Or maybe we can put it this way: if and does it follow that ?
Or maybe we can put it this way: if
and does it follow that ?
Not in general. You need the extra assumption that are never zero.
The proof is easy: Choose any natural number . Since there are integers such that . So ; Thus is differentiable as a product of differentiable functions. Note that the exponents may be negative, and so the assumption is essential.
I have another way to show this.
If for any point and then thus . Because the composition of infinitely differenciable functions is infinitely differenciable. Note, that is not differenciable at zero, which is why we need the condition that the function is never zero. However, I cannot come up with a conterexample.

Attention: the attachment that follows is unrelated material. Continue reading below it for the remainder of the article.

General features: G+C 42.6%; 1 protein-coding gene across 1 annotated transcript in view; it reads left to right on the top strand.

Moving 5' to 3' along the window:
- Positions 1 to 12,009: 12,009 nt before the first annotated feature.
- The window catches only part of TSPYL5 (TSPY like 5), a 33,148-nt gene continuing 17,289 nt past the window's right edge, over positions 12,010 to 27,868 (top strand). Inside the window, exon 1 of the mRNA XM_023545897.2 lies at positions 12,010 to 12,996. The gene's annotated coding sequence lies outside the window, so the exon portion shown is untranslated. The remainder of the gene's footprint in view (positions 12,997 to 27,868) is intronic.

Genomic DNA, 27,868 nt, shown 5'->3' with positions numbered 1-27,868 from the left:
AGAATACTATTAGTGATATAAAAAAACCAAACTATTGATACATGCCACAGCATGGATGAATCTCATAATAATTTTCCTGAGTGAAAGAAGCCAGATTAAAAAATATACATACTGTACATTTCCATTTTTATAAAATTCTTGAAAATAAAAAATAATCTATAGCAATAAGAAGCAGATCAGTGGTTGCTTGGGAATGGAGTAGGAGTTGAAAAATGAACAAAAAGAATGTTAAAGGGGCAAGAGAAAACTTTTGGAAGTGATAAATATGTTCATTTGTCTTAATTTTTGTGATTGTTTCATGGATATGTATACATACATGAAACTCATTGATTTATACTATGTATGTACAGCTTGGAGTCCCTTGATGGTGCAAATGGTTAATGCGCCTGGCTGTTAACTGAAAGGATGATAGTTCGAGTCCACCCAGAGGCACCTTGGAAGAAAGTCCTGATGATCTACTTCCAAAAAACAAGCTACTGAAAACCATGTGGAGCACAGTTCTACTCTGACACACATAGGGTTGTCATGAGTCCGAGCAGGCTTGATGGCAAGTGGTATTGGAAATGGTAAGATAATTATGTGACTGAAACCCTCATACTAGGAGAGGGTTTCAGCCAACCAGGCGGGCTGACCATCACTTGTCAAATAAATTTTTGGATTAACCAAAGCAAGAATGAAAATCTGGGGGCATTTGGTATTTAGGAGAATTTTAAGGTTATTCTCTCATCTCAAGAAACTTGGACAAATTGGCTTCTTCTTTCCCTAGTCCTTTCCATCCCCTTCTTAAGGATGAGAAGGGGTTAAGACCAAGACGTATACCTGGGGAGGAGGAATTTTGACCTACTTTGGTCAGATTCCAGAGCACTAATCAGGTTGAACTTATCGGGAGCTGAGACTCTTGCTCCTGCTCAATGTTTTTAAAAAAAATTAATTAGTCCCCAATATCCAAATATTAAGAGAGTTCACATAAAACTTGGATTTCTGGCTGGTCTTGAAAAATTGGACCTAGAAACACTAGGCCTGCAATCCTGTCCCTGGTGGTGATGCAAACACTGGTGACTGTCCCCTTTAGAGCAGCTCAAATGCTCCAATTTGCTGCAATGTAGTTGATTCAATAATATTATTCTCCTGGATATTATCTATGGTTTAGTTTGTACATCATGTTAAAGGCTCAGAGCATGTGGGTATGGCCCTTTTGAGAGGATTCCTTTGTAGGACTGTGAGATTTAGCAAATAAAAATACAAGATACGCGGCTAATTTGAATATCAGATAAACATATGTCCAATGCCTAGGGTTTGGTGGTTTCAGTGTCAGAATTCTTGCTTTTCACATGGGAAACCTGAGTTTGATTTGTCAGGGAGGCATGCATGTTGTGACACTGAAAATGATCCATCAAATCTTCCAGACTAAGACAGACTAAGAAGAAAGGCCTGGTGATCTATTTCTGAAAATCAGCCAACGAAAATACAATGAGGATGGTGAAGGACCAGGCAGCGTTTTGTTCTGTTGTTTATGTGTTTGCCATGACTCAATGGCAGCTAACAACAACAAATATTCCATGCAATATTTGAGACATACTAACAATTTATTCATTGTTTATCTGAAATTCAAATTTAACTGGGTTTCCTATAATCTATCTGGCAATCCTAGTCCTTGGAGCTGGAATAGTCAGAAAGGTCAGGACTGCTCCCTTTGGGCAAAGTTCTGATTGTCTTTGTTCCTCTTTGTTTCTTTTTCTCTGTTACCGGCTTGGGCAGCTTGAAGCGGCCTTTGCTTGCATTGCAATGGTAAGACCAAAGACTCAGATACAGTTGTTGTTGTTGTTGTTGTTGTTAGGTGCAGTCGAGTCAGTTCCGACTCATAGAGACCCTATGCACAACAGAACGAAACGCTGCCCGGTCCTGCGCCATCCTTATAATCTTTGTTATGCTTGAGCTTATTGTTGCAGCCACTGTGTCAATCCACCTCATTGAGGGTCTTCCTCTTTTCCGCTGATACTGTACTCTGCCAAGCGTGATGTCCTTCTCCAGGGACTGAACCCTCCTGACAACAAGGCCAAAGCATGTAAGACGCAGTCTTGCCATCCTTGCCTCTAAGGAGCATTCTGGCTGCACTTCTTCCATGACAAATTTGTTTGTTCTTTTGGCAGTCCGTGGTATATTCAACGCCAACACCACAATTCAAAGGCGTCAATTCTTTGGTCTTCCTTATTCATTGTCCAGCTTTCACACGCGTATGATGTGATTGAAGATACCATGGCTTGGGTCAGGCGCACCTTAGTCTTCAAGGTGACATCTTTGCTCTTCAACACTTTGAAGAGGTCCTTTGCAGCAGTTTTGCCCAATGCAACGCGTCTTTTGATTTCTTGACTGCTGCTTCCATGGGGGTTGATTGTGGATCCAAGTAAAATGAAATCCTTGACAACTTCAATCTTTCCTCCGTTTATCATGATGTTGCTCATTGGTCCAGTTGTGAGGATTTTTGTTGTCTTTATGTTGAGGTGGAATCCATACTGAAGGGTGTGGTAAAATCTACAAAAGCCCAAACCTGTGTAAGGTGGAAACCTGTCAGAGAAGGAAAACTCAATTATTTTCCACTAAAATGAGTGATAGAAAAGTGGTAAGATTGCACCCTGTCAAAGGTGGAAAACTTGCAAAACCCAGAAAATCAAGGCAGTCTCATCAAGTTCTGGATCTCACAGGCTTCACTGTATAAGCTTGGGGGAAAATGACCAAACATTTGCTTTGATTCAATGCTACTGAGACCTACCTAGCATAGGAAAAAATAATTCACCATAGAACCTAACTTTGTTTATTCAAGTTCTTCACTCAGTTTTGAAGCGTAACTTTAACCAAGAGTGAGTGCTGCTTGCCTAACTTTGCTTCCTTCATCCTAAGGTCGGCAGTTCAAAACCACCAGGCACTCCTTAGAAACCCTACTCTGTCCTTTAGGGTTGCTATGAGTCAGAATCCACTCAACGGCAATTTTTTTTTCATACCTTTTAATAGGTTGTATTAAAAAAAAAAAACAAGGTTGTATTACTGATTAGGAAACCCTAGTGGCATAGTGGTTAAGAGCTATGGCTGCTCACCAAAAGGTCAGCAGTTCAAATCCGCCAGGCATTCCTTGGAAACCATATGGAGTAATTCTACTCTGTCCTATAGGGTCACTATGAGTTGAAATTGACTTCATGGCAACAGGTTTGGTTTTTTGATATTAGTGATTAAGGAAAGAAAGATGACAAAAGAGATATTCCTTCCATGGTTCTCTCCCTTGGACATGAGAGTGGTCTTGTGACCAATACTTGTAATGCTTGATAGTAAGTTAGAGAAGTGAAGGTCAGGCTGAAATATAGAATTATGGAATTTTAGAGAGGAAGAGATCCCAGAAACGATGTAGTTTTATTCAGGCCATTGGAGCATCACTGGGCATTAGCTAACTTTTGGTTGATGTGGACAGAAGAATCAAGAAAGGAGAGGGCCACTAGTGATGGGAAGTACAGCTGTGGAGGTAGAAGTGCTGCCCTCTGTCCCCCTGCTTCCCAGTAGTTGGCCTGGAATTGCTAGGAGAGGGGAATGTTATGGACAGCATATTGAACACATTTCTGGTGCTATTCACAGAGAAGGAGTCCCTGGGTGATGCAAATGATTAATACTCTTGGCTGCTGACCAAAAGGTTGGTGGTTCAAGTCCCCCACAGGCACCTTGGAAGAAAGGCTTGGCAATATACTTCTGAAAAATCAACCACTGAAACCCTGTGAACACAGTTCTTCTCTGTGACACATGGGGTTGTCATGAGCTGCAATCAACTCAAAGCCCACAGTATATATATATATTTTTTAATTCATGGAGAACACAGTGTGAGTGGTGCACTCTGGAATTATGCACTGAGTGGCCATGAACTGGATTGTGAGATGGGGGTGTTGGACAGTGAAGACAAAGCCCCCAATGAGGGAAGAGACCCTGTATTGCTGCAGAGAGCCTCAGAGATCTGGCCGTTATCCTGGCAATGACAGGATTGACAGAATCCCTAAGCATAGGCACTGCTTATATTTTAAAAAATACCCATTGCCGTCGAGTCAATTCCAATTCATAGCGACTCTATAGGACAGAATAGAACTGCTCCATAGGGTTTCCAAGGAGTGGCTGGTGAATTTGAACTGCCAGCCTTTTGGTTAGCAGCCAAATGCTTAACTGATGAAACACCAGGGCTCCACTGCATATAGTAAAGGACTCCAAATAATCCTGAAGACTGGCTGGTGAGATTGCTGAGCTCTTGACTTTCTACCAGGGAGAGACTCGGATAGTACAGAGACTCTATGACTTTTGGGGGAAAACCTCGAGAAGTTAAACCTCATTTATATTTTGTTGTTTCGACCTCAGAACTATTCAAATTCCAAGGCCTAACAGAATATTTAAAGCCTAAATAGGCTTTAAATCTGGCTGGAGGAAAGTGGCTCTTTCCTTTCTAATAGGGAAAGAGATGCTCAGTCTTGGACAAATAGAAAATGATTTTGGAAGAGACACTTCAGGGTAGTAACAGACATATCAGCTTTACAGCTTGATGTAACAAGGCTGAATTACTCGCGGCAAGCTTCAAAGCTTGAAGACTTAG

This does not work with .
Ah! So my thought that we may construct the function f as is at least not out of the ballpark. (This, of course, gives the same limitation that at any point in its domain.) But this can't be the whole story because if we have
and
the function is, in fact, .
How might we get around this? (Or am I barking up the wrong tree again? )
-Dan